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Multiple Sclerosis
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Multiple Sclerosis

Multiple Sclerosis (MS) is a neurodegenerative autoimmune disorder that affects myelinated axons in the central nervous system (brain and spinal cord). In variable degrees, it leads to the destruction of the myelin (the protective sheet) and the axons (electric signals transmitter). It causes problems in transmitting impulses from your brain to the rest of your body.

Symptoms of Multiple Sclerosis


The symptoms of MS vary from person to person, depending on the amount of nerve damage and the location of the nerves affected. In some cases, symptoms are subtle sensations which do not progress or worsen for months or years. In others, symptoms progress rapidly, within weeks or months. While some people would only show mild symptoms, others have severe symptoms that lead to disability and permanent lifestyle changes. However, in most cases, people experience times when symptoms worsen and then get better.

Here are the most common symptoms of MS:
  • Weakness in the limbs and muscles
  • Lack of coordination in movement
  • Muscle stiffness and spasms
  • Lhermitte's sign
  • Fatigue
  • Dizziness and vertigo
  • Blurry vision
  • Partial or complete loss of vision
  • Slurred speech
  • Problems with bladder control
  • Constipation and bowel problems
  • Tingling or numbness in various parts of the body
  • Learning and memory problems
  • Sexual dysfunction

Types of Multiple Sclerosis


There are three types of Multiple Sclerosis:

Relapse-Remitting Multiple Sclerosis (RRMS):


More than 80% of people with MS are diagnosed with this disease. In this type, people develop symptoms in the form of attacks that are followed by a period of recovery or remission. During recovery, symptoms may disappear partially or totally.

Primary Progressive Multiple Sclerosis (PPMS):


This type of MS is less prevalent and occurs in about 15% of cases. In this type, symptoms worsen progressively with no noticeable relapses or remissions, although there might be minor relief from symptoms.

Secondary Progressive Multiple Sclerosis (SPMS):


This form of the disease is more prevalent than PPMS because most individuals with RRMS may develop SPMS if left untreated. In SPMS, people will have periods of relapses and remissions but then start to develop steady symptoms and deterioration in body function over time.
There are other rare variants of the disease, like Marburg variant MS (also called malignant MS) and Balo's concentric Sclerosis, among others.

Cause of Multiple Sclerosis


Scientists are yet to discover the exact cause of Multiple Sclerosis. It is an autoimmune disorder. An autoimmune disorder is a situation whereby the body’s immune system mistakenly attacks a healthy part of the body. In the case of MS, the immune system attacks the myelin sheath that protects the nerve fibres, causing inflammation and leaving scar tissues or Sclerosis. As a result, nerve fibres become damaged and do not allow the smooth flow of impulses from the brain to the target nerve.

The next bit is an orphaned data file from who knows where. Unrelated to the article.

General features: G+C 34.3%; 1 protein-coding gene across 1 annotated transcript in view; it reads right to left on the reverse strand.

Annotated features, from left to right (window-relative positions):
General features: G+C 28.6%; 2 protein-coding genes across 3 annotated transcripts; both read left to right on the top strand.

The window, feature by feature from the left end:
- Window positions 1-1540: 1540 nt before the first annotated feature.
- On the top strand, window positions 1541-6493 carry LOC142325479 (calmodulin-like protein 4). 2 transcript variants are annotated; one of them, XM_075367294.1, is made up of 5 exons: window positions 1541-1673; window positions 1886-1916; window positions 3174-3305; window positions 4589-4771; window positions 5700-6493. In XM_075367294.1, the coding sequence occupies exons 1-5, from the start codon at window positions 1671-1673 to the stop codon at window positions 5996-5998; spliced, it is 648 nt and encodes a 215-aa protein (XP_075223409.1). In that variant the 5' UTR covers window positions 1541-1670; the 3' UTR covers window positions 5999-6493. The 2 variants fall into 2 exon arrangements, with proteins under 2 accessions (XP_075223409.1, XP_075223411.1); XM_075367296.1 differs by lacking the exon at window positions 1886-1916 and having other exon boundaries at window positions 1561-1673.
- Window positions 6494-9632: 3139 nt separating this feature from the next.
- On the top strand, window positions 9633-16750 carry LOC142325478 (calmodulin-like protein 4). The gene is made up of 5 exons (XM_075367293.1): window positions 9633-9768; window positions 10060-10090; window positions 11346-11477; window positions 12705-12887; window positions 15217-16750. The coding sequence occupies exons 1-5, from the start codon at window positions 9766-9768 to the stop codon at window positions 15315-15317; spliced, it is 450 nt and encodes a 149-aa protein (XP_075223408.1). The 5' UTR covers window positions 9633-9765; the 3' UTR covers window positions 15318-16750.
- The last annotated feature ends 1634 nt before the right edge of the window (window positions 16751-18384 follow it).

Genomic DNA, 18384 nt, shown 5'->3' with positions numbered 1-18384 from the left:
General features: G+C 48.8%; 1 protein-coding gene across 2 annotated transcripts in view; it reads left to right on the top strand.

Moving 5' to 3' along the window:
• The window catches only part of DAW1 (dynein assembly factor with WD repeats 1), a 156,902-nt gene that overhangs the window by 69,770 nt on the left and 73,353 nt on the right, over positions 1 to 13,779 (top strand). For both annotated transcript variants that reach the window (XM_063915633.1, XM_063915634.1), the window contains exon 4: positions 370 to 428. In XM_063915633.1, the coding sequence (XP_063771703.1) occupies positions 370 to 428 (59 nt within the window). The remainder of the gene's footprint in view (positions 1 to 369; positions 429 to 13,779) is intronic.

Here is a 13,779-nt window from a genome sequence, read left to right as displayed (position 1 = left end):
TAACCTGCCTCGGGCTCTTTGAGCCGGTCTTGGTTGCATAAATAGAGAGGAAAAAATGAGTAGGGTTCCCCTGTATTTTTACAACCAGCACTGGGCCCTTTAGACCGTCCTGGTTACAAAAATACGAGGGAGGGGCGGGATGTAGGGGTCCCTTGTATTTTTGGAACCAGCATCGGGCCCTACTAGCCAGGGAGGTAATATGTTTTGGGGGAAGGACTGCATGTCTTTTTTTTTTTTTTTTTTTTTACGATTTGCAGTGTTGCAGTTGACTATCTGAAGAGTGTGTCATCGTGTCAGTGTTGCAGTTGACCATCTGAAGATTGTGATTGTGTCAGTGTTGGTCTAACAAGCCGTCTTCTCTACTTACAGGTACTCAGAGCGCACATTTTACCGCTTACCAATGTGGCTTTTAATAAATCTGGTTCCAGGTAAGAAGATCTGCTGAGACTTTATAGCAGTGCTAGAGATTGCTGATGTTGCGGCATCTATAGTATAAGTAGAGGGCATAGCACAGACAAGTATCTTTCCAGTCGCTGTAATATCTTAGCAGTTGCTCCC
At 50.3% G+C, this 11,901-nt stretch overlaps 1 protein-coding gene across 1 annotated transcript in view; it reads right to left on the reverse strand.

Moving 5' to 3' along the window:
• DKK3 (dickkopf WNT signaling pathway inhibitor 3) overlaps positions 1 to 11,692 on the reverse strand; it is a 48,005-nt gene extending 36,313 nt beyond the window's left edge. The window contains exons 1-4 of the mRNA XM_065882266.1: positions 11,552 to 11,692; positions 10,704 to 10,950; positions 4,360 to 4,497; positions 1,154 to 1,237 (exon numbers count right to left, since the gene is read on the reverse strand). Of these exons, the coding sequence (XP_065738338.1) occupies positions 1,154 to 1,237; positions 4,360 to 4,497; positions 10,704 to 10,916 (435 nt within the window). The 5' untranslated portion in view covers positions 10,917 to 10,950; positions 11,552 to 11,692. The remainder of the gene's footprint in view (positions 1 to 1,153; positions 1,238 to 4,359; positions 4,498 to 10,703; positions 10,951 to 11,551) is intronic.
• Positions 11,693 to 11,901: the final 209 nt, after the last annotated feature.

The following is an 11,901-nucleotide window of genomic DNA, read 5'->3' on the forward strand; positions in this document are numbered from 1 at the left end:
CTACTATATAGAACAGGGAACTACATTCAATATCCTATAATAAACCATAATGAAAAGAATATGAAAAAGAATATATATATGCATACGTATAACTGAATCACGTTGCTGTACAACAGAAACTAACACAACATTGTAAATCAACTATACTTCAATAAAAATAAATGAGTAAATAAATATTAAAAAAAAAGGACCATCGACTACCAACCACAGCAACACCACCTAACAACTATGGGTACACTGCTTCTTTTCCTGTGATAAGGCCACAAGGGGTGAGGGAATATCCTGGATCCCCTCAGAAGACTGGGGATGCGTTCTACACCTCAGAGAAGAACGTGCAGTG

The exact reason for this autoimmune disorder is yet to be known, but experts say that a combination of genetic and environmental factors is at play. However, some risks factors that may increase the risk of
developing Multiple Sclerosis include:

Age: the onset of MS is usually between the ages of 20 and 40. MS can occur at any age and affects both young and old, but people within this demography are more at risk.

Sex: The most form of MS is twice as likely to affect women than men
Family history: Having a parent or sibling with MS increases your risk of developing the disease.

Infections: certain viruses like Epstein-Barr virus (EBV) or mononucleosis, human herpes virus type 6 and mycoplasma pneumonia may increase a person's risk of developing multiple Sclerosis.

Vitamin Deficiency: Having low levels of certain vitamins like Vitamin D and B12 have been linked with a higher risk of developing MS. Experts think that low levels of vitamin D may affect the way the immune system functions. Also, vitamin B12 is necessary for the production of myelin. A deficiency of this vitamin increases the risk of MS and other neurological diseases.

Diagnosis and Treatments for Multiple Sclerosis


Diagnosing Multiple Sclerosis is complicated as it is not possible to confirm a diagnosis with one test or examination. Usually, a doctor will carry out physical and neurological examinations and use several strategies to determine whether a person meets the criteria for a diagnosis. A few of the tests conducted are:
  • MRI scan of the brain and spinal cord to check for lesions
  • Spinal tap analysis to examine the cerebrospinal fluid for the presence of proteins and inflammatory cells associated with the disease
  • Evoked potential test to measure the accuracy and speed of the nervous system’s response to stimulation.

There is no cure for Multiple Sclerosis at the moment. All treatments of MS only try to reduce the severity of relapses, relieve symptoms and delay the progression of the disease. Some people have very mild symptoms and do not need treatment.

Common treatments for MS symptoms are:
  • Physical therapy to combat leg weakness and gait problems
  • Use of muscle relaxants for muscle stiffness and spasms
  • Use of assistive devices to reduce shaking limbs
  • Medication to reduce fatigue
  • Medication to increase walking speed
  • Medication to control bladder and bowel problems